If the Lord delights in a man’s way, he makes his steps firm; though he stumble, he will not fall, for the Lord upholds him with his hand. Psalm 37:23

Are you facing a decision today? I am. More than a hundred. 

Will I place others first and see how I can serve them or will I focus on my own need for more rest, my wish that the school year would just be over already? When someone says something I misunderstand, will I assume the worst, judging her? Or will I believe that she too is trying her best and listen again? Will I be a reactor or a responder? 

Each day is comprised of hundreds of little decision-steps. Each one builds on the others, making a pathway through my day. 

I can’t wait until the midst of the busy day to decide my way. I have to do that in time set apart, alone with God, still and listening. It doesn’t really have to take that long. It can be a quiet half hour I take in the evening instead of watching my favorite television show. 

I am so desperate to walk in a way that delights the Lord that I have been known to drop to my knees in prayer in the bathroom, the door locked behind me, in the only place in my house I can get privacy some days. It doesn’t matter what form it takes; what matters is that I pause to seek the Lord’s way for me.

When I have taken time out to do this, both my steps and my stumbling become less stressful. The almost-falls are so much better than the full-on-face-plants. When I have learned the Lord’s way for me, I have His promise of a firm step and His strong arm holding me when I stumble.

Maybe this sounds too esoteric, too vague. How can one know God’s way?

We have been given an instruction manual with all the basics we need to know the way that delights the Lord. 

That manual is the Bible and it shows us the path of life and fulfillment.

If we are not reading it, we won’t walk in it. 

When my steps get shaky and I fall on my face over and over, that’s my cue that I may not be walking in a way that delights the Lord.

I’m believing God’s promises this week. I’m taking time out to put His Word in my heart every day no matter how pressing the crush of busyness is. I am counting on firm steps and a strong hand to catch me when I stumble. (Because I surely will stumble.) How about you? Let’s do it together.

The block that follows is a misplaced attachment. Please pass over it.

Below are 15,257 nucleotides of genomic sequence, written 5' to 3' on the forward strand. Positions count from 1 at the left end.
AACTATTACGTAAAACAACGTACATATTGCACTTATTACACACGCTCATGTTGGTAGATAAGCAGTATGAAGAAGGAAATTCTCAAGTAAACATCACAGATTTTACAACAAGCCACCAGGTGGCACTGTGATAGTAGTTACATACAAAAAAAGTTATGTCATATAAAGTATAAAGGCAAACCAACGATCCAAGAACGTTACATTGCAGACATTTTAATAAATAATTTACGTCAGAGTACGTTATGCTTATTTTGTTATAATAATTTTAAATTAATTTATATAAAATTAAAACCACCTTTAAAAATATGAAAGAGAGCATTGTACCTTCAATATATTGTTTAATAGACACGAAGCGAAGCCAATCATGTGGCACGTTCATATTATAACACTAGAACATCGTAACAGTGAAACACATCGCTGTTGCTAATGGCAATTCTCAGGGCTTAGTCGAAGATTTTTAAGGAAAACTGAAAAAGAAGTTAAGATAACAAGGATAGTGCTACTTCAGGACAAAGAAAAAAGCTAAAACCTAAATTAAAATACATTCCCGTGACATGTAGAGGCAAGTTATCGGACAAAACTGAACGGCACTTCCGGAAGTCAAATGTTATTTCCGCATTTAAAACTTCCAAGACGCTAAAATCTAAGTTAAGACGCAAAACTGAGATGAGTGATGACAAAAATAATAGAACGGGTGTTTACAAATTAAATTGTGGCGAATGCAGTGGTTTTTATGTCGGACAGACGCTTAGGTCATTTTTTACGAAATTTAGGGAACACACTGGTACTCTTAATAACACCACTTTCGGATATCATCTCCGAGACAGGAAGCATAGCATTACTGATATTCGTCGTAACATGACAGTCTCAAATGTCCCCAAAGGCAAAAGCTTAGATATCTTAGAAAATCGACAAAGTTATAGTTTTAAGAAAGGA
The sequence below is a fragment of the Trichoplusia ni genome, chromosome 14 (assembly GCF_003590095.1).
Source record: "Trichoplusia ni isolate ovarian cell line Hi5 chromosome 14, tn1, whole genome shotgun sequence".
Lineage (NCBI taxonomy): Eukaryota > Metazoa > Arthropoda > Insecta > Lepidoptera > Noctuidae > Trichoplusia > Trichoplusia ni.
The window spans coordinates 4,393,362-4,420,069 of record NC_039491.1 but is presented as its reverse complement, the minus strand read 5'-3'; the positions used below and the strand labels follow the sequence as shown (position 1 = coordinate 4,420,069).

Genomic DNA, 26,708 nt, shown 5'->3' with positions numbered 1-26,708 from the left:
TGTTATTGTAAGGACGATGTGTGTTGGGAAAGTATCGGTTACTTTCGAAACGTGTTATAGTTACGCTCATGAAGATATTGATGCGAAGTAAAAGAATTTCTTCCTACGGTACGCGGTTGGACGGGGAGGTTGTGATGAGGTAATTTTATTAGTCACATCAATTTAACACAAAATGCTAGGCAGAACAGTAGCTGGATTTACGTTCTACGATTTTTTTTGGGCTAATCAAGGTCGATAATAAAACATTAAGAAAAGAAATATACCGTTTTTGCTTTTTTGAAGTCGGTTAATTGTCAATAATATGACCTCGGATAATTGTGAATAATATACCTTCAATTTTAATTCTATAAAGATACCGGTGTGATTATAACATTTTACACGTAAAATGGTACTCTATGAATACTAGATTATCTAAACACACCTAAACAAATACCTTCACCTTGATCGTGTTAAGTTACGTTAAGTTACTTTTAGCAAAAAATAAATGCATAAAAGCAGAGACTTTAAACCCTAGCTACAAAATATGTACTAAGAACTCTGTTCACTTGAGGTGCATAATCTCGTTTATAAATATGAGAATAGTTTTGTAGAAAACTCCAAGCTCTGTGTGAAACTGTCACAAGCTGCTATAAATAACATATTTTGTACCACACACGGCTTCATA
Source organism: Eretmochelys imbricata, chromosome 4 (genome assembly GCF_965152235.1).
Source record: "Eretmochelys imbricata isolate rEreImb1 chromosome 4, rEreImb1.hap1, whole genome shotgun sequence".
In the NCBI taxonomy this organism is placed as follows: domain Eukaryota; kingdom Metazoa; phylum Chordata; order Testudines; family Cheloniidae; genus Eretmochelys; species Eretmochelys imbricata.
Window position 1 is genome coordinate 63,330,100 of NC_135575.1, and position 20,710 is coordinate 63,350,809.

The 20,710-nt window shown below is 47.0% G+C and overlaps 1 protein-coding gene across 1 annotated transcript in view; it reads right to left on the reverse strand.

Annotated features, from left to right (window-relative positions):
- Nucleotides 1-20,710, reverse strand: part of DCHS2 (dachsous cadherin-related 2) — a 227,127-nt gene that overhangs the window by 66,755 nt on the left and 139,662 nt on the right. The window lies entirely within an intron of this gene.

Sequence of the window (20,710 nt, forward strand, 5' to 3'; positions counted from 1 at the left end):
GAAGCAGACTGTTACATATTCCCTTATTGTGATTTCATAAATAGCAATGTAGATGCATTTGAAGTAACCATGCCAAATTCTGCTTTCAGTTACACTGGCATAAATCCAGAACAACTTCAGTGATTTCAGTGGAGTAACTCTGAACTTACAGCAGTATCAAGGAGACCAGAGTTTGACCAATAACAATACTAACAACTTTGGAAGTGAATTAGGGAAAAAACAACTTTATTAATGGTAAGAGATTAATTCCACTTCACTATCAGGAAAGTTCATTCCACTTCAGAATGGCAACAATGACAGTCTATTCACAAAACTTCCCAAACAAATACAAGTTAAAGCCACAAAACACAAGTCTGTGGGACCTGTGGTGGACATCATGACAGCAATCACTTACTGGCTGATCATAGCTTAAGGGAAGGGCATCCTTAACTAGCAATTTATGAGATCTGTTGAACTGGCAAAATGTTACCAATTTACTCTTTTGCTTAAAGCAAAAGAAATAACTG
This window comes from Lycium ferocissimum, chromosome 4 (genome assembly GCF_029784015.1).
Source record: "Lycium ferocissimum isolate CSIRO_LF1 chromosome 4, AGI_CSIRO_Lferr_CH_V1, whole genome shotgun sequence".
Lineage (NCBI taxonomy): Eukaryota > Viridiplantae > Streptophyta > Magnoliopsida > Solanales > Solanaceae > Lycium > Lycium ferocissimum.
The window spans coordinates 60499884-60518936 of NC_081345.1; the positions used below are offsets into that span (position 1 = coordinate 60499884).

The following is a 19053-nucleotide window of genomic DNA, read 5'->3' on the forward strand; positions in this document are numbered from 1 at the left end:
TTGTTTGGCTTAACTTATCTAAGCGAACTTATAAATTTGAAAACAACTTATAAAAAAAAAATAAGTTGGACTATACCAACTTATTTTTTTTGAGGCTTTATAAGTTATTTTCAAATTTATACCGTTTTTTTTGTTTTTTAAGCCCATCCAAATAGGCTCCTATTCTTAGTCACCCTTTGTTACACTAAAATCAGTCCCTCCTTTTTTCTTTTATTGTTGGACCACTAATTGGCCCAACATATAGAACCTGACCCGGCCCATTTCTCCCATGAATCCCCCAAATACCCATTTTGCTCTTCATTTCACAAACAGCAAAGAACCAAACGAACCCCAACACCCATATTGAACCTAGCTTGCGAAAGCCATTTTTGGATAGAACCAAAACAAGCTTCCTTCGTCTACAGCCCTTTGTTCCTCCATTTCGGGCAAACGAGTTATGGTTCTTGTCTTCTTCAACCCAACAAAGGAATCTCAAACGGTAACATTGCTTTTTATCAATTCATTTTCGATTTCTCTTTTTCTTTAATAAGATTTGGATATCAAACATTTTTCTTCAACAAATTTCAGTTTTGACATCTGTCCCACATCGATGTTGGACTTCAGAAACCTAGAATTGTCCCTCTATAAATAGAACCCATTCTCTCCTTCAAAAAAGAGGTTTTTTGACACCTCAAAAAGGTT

If you want to join me in #100daysoftruth, follow me on Facebook, Twitter, or Instagram for daily picture posts from God’s Word. 


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Thursday, May 18, 2017

How to Make It to the End of the Ride (When Life is Moving So Fast You Can Barely Hold On)

By Danetta Kellar

We climbed into the rollercoaster cars, all five of us. I strapped the belt on tight, giving it an extra pull to be sure. The attendant came by and lowered the bar and locked it. Now all I could do was look straight ahead and hold on. 

I was worried about my daughter seated behind me, who was riding a fast coaster for the first time. Her brothers screamed like monkeys, chanting, “Go! Go! Go!” They were ready for a thrill. My husband put his arm protectively around our little girl just as the machine lurched forward with a jolt. 

The next few minutes were a blur as we held on for dear life and hoped our lunch would stay put. The ride was over as quickly as it had begun. I have never been so happy to see the exit.

On our way out, pictures of our terrified faces flashed on a screen. We had survived to tell about it.

Life, especially at the end of a school year, during a big project at work, or a health crisis, can race forward at the speed of a breakneck rollercoaster. 

Everything can become a blur as we hold on for dear life. Concern for others on the ride with us becomes secondary as we try to keep our own selves from being thrown. It’s all we can do to make it to the exit.

Good for us that a hidden camera cannot snap a shot of our terrified faces and post it on a screen in the midst of the high-speed ride of life. (Although I guess anything is possible now.)

The way to hang on in life’s busy seasons is not much different from how we stay put on a rollercoaster ride. 

Secure your belt, and lock the bar. Before any action on any day, secure your heart and mind in the Truth found in God’s Word, the Bible. If you are wondering where to begin, practice reading one Psalm and one Proverb each day. The Psalms teach us how to relate to God. The Proverbs teach us how to relate to each other. 

Lock the bar by reminding yourself who holds your day in His hands. Then look straight ahead and remember to breathe. The exit is coming, and believe it or not, this ride is not as long as it feels.

Hang in there and tell your story when it’s over!

TWEETABLES

Thursday, May 11, 2017

The Mother Heart of God

by Danetta Kellar

Even if my father and mother abandon me, the Lord cares for me. Psalm 27:10, HSCB

For those from deeply dysfunctional backgrounds, associating God with father or mother can be repulsive, feel unsafe.

The mere thought of God as a parent can call up memories of abandonment, abuse, and pain. God as Father or Mother can actually be a trigger to those with Post Traumatic Stress Disorder.

These hurting, confused ones often suffer quietly in our churches, or just don’t come at all.

We are trapped in a world of words, and limited by their concepts.